Saturday, March 9, 2019

Buying Cooked Food Vs Preparing Home-cooked Meals

For several weeks, we would often buy cooked food for lunch and dinner, usually from a reliable carinderia in the town proper or from other tried and tested food-to-go stalls like Andok's, Baliwag or Chooks To Go, instead of prepare our meals at home.

I was trying to save time because I was so busy that I had to divide my time between serving at The Feast, earning a living, homeschooling Theo and doing other Mama duties.

Buying Cooked Food Vs Preparing Home-cooked Meals Advantages and Disadvantages

At The Feast, the activity that really took a huge chunk of my schedule was our outreach program to Alternative Learning System (ALS) students. We held separate weekly feasts for two groups of ALS learners located at two different schools.

Last, February 24 2019, those students took their Accreditation and Equivalency Test (A&E Test), which was the culmination of their ALS program. This meant that after taking the A&E Test, they would no longer go to school to attend classes. It also meant that we would have to take a break from our weekly Feasts for ALS students until classes for the new batch start again.

This break gave me a much needed chance to review and revise our family's lifestyle.  One of the most important things I saw that needed a major change was our menu!

I decided we would go back to our traditional way of preparing home-cooked meals instead of buying from the carinderia.

So, last Thursday, February 28, I prepared a 1-week menu planner  and gave Papa Bong (our official market-goer) a list of items that he needed to buy at the market.

Note: Some of the dishes in that planner had been changed because Papa Bong forgot to buy some ingredients. Still, there was enough for the whole week, and some leftover fish and chicken that I can still make use of this week.

After a week of cooking meals again at home, let me share some of its advantages and disadvantages.

  • We are sure that we are eating clean and freshly cooked food.
  • We can have generous servings of each dish, instead of the meager serving we get from the carinderia.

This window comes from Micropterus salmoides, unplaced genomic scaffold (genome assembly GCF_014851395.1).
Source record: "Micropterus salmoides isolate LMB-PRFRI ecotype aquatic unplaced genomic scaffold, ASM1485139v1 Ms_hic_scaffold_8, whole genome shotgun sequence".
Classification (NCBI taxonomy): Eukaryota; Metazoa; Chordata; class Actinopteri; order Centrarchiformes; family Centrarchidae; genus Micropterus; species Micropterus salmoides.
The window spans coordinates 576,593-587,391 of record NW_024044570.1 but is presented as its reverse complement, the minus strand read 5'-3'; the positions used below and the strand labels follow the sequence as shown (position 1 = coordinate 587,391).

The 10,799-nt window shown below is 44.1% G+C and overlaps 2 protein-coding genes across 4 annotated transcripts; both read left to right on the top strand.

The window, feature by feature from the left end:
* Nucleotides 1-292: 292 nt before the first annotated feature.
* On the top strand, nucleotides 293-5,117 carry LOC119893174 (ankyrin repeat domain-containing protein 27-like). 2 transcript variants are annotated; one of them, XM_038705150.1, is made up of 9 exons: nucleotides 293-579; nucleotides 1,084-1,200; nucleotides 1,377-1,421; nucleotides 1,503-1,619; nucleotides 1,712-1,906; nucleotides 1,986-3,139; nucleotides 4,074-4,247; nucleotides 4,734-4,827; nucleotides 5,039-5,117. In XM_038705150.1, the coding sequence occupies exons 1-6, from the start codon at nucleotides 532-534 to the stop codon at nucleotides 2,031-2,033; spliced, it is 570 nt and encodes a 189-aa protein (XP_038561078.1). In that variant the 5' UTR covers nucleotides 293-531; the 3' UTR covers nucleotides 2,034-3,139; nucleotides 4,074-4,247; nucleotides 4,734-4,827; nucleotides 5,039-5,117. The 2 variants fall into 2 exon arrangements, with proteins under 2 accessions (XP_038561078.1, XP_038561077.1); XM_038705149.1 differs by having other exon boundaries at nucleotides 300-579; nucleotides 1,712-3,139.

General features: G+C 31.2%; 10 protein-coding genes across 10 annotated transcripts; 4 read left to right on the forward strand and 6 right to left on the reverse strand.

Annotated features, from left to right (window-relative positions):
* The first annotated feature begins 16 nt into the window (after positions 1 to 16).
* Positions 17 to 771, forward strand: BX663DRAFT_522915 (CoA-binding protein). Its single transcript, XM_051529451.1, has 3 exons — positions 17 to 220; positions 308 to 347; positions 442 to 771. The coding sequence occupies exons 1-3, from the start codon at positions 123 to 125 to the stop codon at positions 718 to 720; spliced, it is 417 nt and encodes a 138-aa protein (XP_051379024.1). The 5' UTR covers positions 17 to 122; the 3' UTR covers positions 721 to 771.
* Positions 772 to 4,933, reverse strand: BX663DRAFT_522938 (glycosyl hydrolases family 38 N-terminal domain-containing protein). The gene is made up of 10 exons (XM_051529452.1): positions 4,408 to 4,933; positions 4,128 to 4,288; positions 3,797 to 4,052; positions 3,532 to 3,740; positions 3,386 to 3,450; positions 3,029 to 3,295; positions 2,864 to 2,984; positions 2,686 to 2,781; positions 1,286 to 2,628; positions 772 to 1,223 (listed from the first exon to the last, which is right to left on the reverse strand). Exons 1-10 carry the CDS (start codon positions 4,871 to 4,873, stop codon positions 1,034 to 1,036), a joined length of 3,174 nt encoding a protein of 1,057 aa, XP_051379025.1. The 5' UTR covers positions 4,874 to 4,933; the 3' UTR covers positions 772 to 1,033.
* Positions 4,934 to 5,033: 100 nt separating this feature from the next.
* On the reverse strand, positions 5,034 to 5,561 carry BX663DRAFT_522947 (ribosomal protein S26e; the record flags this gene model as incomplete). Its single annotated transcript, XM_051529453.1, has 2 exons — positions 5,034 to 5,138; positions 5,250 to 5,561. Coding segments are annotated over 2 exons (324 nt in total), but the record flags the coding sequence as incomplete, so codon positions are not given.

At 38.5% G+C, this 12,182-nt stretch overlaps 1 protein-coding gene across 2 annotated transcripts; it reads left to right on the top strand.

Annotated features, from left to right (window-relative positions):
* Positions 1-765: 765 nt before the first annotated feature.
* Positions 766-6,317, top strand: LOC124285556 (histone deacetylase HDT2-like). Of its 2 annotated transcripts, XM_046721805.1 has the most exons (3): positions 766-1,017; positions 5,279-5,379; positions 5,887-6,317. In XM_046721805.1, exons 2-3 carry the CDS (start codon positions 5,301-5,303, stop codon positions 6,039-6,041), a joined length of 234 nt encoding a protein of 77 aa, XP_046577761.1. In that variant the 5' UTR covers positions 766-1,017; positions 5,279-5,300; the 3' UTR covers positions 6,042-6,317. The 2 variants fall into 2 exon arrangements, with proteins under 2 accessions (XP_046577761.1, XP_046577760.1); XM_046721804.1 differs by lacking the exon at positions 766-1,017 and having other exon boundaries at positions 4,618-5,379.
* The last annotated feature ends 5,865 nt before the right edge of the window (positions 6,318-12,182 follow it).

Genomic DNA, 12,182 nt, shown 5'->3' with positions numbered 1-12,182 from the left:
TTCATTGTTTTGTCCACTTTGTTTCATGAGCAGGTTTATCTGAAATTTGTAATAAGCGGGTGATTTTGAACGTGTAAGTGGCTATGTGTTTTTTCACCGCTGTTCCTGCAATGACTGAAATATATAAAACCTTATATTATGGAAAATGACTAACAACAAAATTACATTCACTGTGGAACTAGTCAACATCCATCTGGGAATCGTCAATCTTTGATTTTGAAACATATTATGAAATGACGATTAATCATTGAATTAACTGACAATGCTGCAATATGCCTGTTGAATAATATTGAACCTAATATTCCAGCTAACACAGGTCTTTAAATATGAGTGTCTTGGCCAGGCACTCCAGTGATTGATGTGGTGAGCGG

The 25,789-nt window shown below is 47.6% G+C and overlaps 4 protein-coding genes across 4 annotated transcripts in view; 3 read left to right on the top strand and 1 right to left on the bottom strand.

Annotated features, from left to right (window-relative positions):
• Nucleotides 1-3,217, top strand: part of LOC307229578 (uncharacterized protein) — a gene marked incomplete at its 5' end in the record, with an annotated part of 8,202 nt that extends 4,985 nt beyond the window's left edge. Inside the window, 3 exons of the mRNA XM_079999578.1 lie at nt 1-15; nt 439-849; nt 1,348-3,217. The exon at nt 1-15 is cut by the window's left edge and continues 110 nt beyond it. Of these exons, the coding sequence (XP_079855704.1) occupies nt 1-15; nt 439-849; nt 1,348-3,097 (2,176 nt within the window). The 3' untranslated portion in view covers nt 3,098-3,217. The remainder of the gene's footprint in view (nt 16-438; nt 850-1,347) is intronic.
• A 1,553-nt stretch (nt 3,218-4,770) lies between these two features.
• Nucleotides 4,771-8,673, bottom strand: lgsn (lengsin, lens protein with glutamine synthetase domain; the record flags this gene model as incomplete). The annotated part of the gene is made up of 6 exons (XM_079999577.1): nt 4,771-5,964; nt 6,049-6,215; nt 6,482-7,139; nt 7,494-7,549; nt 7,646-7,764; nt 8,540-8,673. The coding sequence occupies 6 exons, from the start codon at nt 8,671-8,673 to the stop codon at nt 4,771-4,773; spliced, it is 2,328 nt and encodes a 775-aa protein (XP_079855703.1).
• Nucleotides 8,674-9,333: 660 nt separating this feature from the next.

• We save on transportation expenses. Each instance of buying in the town proper would cost us an additional 50 pesos (more or less). If we buy at least once a day for 30 days, that's an additional 50.00 per day or an additional 1,500 pesos on the monthly budget . If we buy twice (separate trips for lunch and dinner) for 15 days, that's another 750.00 pesos, for a total of 2,250.00 pesos on added transportation expenses.
  • I only need to think, plan and decide about the menu once a week, instead of doing it everyday or sometimes, even before every meal.
  • We are able to eat at the right time.
  • I feel fulfilled and happy to see that Theo and Papa Bong enjoy their meal.

  • Cooking now eats up a lot of my time.
  • My energy gets drained after cooking, especially now that summer seems to be setting in, which affects my work quite a lot.
Obviously, the advantages far outweigh the disadvantages! I can easily sacrifice the time I spend for cooking because I know it is worth it. All I need to do is to adjust my schedule and my wake up time to fit all my tasks within the day.

As for the energy, let me share what happened this afternoon after I have finished cooking a not-so-easy-to-cook meal.

So, I felt I needed to lie down for a short while to rest. As I lay on the bed, I started thanking God for so many things. Most of all, I thanked Him for that specific moment when I got the chance to talk to Him and savor His presence. I thanked Him because the tiredness has made me focus my attention on Him in the midst of a busy day.

It was not actually a disadvantage after all. 

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About the Author

Our Family | mamagoals.comJust call me MamaFel. I'm from the Philippines and I'm a work-at-home mom, homeschooling my 15-year-old son. I've been married to a faithful husband for 26 years now. This is my story.